Children – especially young children – can be embarrassingly thoughtless. For instance, my daughter, at three years of age, blurted out ‘Look at that fat lady’ as a woman passed us in a supermarket doorway. Our natural instinct is to tell children ‘you shouldn’t say that’. And, of course, as parents and teachers we should try to ensure children learn to accept and abide by the morals and mores of our society. But we also need to accept that children are emotionally and socially unsophisticated. They will make many mistakes along the way. They do not have the same capacity to empathise and understand other people’s perspectives as adults do. They will often get frustrated when they don’t get their way and will use physical and verbal aggression to try to get what they want.
Their social, emotional and moral development is a long and bumpy road – with much anger, frustration and anxiety, but also excitement, pride and sheer joy – along the way. Children need to learn how to handle both positive and negative emotions. We cannot – and should not – insulate them from negative emotions such as anger, sadness, loneliness, fear or embarrassment. Nor should we give them the impression that if they feel any of these emotions they may be ‘scarred for life’. If the behaviour of one or more children evokes negative emotions in another child – be it embarrassment, unhappiness, frustration or fear – it does not mean that these children should be labelled as ‘bullies’ and ‘victims’.
Children’s relationships are a lot more complicated than the anti-bullying industry implies. We are told schools must adopt a ‘zero tolerance’ approach to bullying. But such an approach is deeply problematic. It suggests that whenever a child feels picked on or victimised, their troubles – whatever they may be – can be resolved in an instant by a third party. It teaches nothing about the complexity of friendships, enemies and relationships in general. It says nothing of the fact there will be some people in life you will struggle to get along with. It implies that a person has the right to expect everyone they meet to be unfailingly pleasant and kind. And when, inevitably, that doesn’t happen it suggests we have the right to have our differences ‘stamped out’ by a figure of authority.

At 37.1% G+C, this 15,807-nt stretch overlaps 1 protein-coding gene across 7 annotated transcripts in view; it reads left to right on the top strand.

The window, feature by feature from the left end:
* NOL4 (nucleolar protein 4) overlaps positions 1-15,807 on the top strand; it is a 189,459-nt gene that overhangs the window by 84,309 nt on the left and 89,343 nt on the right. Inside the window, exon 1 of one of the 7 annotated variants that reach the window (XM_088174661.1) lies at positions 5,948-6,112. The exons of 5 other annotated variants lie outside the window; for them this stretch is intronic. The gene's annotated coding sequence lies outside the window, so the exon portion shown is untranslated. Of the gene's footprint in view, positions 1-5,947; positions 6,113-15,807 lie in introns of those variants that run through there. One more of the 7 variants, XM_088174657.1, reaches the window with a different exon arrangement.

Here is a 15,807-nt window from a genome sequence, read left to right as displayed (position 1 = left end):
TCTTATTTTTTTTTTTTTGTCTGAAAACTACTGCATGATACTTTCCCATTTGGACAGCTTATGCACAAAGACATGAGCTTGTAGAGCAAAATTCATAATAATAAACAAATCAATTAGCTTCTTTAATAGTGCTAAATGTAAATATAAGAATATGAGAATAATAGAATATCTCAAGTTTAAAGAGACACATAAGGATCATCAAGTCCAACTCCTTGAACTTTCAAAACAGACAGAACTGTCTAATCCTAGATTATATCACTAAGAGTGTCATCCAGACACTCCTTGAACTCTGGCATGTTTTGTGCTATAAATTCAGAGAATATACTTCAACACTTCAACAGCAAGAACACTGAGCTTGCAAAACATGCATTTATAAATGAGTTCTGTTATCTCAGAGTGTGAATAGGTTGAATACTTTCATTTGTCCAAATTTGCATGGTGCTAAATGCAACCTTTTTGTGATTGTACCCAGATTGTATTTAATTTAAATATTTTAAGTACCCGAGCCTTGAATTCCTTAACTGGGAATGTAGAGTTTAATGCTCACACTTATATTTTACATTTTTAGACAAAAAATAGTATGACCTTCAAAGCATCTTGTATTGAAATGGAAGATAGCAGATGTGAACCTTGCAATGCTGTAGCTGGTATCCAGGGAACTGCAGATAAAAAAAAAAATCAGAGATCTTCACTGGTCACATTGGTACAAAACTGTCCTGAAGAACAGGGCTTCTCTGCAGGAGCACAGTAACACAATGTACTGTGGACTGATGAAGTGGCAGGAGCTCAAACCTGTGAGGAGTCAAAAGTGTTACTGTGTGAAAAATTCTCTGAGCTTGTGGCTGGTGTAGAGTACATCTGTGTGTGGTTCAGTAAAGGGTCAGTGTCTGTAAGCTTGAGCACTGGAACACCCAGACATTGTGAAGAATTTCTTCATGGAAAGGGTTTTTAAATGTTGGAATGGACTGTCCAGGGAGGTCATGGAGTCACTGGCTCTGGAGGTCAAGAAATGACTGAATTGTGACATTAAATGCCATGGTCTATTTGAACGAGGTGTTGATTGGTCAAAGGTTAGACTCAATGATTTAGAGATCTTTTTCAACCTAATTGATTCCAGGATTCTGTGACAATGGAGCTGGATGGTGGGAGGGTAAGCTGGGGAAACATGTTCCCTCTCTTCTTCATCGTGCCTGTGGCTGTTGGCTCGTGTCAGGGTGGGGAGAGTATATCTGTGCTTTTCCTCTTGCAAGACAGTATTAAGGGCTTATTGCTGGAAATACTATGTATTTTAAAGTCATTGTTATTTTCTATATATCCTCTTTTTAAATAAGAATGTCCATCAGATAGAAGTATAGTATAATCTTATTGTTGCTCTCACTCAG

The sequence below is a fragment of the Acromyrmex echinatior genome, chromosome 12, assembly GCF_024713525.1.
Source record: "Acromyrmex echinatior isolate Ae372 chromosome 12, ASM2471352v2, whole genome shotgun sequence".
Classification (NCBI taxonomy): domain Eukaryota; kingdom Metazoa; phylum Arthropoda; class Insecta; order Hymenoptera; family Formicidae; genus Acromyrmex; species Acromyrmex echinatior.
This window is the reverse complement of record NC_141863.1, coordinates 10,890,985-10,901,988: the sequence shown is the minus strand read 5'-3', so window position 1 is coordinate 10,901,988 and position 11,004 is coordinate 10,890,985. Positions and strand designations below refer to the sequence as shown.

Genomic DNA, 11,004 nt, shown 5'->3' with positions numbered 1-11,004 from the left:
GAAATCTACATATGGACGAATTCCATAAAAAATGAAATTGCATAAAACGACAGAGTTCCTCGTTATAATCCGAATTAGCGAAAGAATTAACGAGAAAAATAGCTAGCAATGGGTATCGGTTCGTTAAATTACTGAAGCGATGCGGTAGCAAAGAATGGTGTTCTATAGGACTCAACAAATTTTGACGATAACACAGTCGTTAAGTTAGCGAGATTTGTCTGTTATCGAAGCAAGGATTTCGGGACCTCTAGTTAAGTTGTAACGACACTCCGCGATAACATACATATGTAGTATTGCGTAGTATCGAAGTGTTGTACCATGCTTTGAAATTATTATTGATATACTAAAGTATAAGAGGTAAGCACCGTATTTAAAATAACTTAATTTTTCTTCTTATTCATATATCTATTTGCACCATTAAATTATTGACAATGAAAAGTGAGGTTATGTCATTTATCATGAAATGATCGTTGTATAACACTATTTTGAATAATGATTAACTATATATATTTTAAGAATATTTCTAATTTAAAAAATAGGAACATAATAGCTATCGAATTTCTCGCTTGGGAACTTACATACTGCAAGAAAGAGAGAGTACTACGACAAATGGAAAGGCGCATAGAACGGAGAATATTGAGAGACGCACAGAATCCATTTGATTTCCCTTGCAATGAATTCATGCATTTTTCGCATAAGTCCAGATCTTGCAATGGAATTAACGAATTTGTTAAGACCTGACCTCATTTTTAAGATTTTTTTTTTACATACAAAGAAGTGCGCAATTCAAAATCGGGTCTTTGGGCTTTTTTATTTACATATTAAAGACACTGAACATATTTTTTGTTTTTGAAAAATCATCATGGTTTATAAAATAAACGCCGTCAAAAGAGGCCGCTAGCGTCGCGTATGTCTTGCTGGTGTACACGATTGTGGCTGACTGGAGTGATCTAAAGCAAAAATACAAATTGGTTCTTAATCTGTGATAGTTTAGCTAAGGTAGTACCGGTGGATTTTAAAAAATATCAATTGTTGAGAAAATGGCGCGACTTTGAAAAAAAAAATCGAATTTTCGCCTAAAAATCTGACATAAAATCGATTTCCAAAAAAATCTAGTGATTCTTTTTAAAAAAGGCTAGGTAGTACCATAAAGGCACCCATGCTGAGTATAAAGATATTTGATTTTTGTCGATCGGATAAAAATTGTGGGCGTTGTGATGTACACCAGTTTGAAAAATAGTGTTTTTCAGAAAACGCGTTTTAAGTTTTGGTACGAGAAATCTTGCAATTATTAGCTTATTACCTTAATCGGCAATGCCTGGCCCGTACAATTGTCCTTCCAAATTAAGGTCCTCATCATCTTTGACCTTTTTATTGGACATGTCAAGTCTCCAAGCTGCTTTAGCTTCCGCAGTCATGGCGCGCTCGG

A ‘zero tolerance’ approach to bullying also cultivates a culture of victimhood: if a child feels upset by other children’s actions or comments, they are encouraged to see themselves as the victim of bullying and go straight to a teacher at the first sign of trouble. In fact, the ABA’s advice for children and young people includes the statements: ‘Bullying is not your fault. It is always wrong and you do not have to put up with it’ and ‘Be confident – you have done nothing to deserve this’.
The ‘zero tolerance’ approach to bullying is not only problematic, it is also dishonest. There is nothing straightforward about minimising, never mind wiping out, behaviours that are having a negative effect on a child. Firstly, it is very difficult to determine when aggression constitutes ‘bullying’ and when it is a perfectly healthy response to a particular situation. Secondly, when a child is clearly suffering, it is not at all straightforward to work out how to make the situation better for that child.